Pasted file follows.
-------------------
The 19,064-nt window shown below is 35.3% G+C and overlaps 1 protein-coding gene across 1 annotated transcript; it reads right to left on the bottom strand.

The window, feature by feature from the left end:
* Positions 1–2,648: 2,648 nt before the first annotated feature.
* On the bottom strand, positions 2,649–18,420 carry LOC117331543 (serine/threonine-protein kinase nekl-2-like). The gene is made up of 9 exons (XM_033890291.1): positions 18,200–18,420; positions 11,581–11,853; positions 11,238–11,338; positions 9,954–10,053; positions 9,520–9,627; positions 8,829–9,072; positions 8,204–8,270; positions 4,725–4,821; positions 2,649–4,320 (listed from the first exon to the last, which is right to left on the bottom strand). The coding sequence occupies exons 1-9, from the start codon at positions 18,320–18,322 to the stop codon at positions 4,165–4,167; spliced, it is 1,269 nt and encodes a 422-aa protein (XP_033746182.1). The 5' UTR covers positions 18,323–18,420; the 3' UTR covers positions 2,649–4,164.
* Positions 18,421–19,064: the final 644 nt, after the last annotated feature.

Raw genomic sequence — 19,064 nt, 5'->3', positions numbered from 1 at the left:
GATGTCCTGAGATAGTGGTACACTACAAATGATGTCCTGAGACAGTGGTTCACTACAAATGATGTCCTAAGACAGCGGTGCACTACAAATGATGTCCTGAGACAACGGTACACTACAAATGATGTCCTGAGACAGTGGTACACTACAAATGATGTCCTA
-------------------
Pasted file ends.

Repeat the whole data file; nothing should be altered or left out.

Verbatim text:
The 19,064-nt window shown below is 35.3% G+C and overlaps 1 protein-coding gene across 1 annotated transcript; it reads right to left on the bottom strand.

The window, feature by feature from the left end:
* Positions 1–2,648: 2,648 nt before the first annotated feature.
* On the bottom strand, positions 2,649–18,420 carry LOC117331543 (serine/threonine-protein kinase nekl-2-like). The gene is made up of 9 exons (XM_033890291.1): positions 18,200–18,420; positions 11,581–11,853; positions 11,238–11,338; positions 9,954–10,053; positions 9,520–9,627; positions 8,829–9,072; positions 8,204–8,270; positions 4,725–4,821; positions 2,649–4,320 (listed from the first exon to the last, which is right to left on the bottom strand). The coding sequence occupies exons 1-9, from the start codon at positions 18,320–18,322 to the stop codon at positions 4,165–4,167; spliced, it is 1,269 nt and encodes a 422-aa protein (XP_033746182.1). The 5' UTR covers positions 18,323–18,420; the 3' UTR covers positions 2,649–4,164.
* Positions 18,421–19,064: the final 644 nt, after the last annotated feature.

Raw genomic sequence — 19,064 nt, 5'->3', positions numbered from 1 at the left:
GATGTCCTGAGATAGTGGTACACTACAAATGATGTCCTGAGACAGTGGTTCACTACAAATGATGTCCTAAGACAGCGGTGCACTACAAATGATGTCCTGAGACAACGGTACACTACAAATGATGTCCTGAGACAGTGGTACACTACAAATGATGTCCTA